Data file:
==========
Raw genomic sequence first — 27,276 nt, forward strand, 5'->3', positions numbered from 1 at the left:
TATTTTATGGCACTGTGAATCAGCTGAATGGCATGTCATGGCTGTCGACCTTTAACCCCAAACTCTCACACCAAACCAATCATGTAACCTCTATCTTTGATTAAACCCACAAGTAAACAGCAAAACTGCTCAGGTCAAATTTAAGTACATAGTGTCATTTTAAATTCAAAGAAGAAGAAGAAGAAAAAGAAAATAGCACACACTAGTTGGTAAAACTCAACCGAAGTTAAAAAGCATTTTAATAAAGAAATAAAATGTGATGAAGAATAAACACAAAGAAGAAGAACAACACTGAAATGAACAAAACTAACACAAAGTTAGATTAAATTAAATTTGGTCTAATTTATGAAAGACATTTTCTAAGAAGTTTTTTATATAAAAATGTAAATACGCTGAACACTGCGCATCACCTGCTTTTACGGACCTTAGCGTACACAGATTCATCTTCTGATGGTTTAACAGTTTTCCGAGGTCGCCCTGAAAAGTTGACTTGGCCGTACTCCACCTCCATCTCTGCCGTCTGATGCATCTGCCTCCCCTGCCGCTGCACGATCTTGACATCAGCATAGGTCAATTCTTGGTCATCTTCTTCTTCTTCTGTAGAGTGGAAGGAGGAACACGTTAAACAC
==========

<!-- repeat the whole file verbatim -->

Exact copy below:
Raw genomic sequence first — 27,276 nt, forward strand, 5'->3', positions numbered from 1 at the left:
TATTTTATGGCACTGTGAATCAGCTGAATGGCATGTCATGGCTGTCGACCTTTAACCCCAAACTCTCACACCAAACCAATCATGTAACCTCTATCTTTGATTAAACCCACAAGTAAACAGCAAAACTGCTCAGGTCAAATTTAAGTACATAGTGTCATTTTAAATTCAAAGAAGAAGAAGAAGAAAAAGAAAATAGCACACACTAGTTGGTAAAACTCAACCGAAGTTAAAAAGCATTTTAATAAAGAAATAAAATGTGATGAAGAATAAACACAAAGAAGAAGAACAACACTGAAATGAACAAAACTAACACAAAGTTAGATTAAATTAAATTTGGTCTAATTTATGAAAGACATTTTCTAAGAAGTTTTTTATATAAAAATGTAAATACGCTGAACACTGCGCATCACCTGCTTTTACGGACCTTAGCGTACACAGATTCATCTTCTGATGGTTTAACAGTTTTCCGAGGTCGCCCTGAAAAGTTGACTTGGCCGTACTCCACCTCCATCTCTGCCGTCTGATGCATCTGCCTCCCCTGCCGCTGCACGATCTTGACATCAGCATAGGTCAATTCTTGGTCATCTTCTTCTTCTTCTGTAGAGTGGAAGGAGGAACACGTTAAACAC